Thus, an n-bit register has n flip-flops.
A basic register is also known as a 'latch.'
A special type of register, known as the shift register, is used to pass or transfer bits of data from one flip-flop to another.
This process of transferring data bits from one flip-flop to the next is known as 'shifting'.
|Basic Idea of Shift Register|
Shift registers are useful for transferring data in a serial manner while allowing parallel access to the data.
A shift register is simply a set of flip-flops interconnected in such a way that the input to a flip-flop is the output of the one before it.
Clocking all the flip-flops at the same time will cause the bits of data to shift or move to the right in one direction (i.e., toward the last flip-flop) .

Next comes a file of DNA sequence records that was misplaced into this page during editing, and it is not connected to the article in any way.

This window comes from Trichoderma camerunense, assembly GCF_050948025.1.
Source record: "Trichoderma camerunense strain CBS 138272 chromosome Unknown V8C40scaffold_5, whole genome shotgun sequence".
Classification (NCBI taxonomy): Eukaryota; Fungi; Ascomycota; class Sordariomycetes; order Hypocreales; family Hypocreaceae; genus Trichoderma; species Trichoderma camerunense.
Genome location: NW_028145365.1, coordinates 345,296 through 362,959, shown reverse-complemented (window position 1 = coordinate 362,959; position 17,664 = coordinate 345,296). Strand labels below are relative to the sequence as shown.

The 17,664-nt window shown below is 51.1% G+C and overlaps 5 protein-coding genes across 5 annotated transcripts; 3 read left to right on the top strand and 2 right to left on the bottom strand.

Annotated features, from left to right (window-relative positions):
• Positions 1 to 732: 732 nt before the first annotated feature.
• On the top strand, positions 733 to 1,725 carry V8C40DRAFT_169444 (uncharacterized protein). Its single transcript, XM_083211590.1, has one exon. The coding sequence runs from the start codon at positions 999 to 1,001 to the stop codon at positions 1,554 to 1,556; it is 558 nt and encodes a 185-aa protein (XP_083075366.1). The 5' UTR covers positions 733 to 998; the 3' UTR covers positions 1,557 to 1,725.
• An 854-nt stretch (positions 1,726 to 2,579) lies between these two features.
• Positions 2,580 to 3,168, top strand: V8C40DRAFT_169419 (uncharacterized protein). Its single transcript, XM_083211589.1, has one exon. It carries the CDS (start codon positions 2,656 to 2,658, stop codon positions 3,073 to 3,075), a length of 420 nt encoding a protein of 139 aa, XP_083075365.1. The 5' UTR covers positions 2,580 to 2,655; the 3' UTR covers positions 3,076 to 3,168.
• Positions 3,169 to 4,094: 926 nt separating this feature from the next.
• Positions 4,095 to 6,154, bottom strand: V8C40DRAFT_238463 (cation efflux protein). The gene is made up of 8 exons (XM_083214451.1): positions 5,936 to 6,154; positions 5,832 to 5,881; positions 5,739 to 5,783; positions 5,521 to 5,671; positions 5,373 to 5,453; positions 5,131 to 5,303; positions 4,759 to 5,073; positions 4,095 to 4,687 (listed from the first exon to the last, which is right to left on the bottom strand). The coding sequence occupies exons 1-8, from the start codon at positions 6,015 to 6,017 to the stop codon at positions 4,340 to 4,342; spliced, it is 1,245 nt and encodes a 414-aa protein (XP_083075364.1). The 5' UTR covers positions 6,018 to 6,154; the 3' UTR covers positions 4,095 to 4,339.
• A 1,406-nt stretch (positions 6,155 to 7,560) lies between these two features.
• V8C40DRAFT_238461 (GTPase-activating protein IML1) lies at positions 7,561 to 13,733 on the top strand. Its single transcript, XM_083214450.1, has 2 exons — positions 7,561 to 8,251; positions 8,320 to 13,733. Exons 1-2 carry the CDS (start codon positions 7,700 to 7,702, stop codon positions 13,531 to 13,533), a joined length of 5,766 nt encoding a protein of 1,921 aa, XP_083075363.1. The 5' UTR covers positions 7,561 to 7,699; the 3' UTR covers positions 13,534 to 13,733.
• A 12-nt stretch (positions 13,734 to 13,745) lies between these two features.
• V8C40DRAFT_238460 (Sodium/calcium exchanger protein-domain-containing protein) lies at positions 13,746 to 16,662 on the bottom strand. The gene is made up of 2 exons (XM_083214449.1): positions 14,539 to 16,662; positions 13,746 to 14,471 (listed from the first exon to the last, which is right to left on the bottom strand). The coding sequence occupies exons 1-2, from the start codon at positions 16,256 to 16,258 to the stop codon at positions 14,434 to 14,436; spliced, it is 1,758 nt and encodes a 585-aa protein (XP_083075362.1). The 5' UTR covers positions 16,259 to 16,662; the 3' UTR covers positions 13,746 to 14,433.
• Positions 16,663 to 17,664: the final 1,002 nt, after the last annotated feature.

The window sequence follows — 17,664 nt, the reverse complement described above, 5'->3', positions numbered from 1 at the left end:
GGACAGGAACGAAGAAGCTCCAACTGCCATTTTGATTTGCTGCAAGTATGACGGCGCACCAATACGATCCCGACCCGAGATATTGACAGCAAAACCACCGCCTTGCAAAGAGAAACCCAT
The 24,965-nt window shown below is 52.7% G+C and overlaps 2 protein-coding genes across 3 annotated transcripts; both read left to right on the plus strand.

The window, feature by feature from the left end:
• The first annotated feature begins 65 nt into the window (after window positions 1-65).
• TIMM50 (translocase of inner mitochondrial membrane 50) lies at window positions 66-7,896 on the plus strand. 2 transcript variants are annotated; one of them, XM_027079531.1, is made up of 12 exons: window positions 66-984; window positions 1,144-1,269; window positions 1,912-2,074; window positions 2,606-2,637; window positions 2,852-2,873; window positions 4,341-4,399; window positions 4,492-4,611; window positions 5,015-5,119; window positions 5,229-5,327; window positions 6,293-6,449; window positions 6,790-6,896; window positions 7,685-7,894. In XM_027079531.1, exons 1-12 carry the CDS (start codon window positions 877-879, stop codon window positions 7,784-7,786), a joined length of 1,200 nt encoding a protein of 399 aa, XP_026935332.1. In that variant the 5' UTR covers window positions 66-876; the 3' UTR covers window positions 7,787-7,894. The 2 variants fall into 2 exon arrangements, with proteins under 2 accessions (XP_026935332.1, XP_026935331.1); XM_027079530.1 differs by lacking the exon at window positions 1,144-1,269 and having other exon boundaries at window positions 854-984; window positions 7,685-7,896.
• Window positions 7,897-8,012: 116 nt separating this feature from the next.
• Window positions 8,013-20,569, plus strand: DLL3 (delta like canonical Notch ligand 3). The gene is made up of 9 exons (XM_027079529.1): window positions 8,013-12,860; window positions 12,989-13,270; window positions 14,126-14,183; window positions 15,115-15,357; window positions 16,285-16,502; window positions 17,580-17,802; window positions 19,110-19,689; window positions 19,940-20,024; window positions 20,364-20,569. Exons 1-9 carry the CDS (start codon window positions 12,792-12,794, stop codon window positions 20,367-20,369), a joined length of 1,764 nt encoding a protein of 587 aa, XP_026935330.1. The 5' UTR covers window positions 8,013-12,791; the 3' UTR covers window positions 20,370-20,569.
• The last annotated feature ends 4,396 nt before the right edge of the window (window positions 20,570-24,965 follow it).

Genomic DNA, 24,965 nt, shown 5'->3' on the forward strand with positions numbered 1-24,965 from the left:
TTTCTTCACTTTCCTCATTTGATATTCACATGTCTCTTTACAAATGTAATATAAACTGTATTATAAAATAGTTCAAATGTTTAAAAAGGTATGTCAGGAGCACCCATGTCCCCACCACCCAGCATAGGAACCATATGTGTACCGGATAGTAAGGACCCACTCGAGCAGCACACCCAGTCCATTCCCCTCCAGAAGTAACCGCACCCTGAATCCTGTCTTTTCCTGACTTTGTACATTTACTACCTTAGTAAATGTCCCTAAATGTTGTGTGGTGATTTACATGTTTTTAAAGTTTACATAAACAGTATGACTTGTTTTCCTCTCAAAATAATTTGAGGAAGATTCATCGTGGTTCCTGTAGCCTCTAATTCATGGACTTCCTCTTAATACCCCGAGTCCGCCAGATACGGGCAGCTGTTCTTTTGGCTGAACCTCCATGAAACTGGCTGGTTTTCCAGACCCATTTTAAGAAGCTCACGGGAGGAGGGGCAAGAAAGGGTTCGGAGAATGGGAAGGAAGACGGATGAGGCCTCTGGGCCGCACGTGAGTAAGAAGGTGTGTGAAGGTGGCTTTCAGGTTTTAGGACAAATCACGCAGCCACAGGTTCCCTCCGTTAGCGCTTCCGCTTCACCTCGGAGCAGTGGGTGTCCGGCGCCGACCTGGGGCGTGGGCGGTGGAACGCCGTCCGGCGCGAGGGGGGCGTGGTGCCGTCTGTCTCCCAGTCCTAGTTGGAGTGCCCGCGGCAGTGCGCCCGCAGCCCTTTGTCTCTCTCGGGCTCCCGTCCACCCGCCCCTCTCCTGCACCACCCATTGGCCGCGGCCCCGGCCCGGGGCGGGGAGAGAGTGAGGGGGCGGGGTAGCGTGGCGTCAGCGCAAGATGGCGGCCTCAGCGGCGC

Figure shows a simple implementation of a 4-bit shift register using D-type flip-flops.
|A Simple Shift Register Consisting of D-type Flip-flops|
In some applications there is a need to bring this back to the first flip-flop, in which case the data will just be circulated within the shift register. A shift register connected this way is known as an end-around-carry shift register, or simply 'ring counter'.
|Parallel In Serial Out Shift Register|
A more complicated version of a shift register is one that allows shifting in both directions, left or right.
It is aptly and quite descriptively referred to as the Shift-Right Shift-Left Register.
To accomplish this, a 'Mode' control line is added to the circuit. The state of this 'Mode' input determines whether the shift direction would be right or left.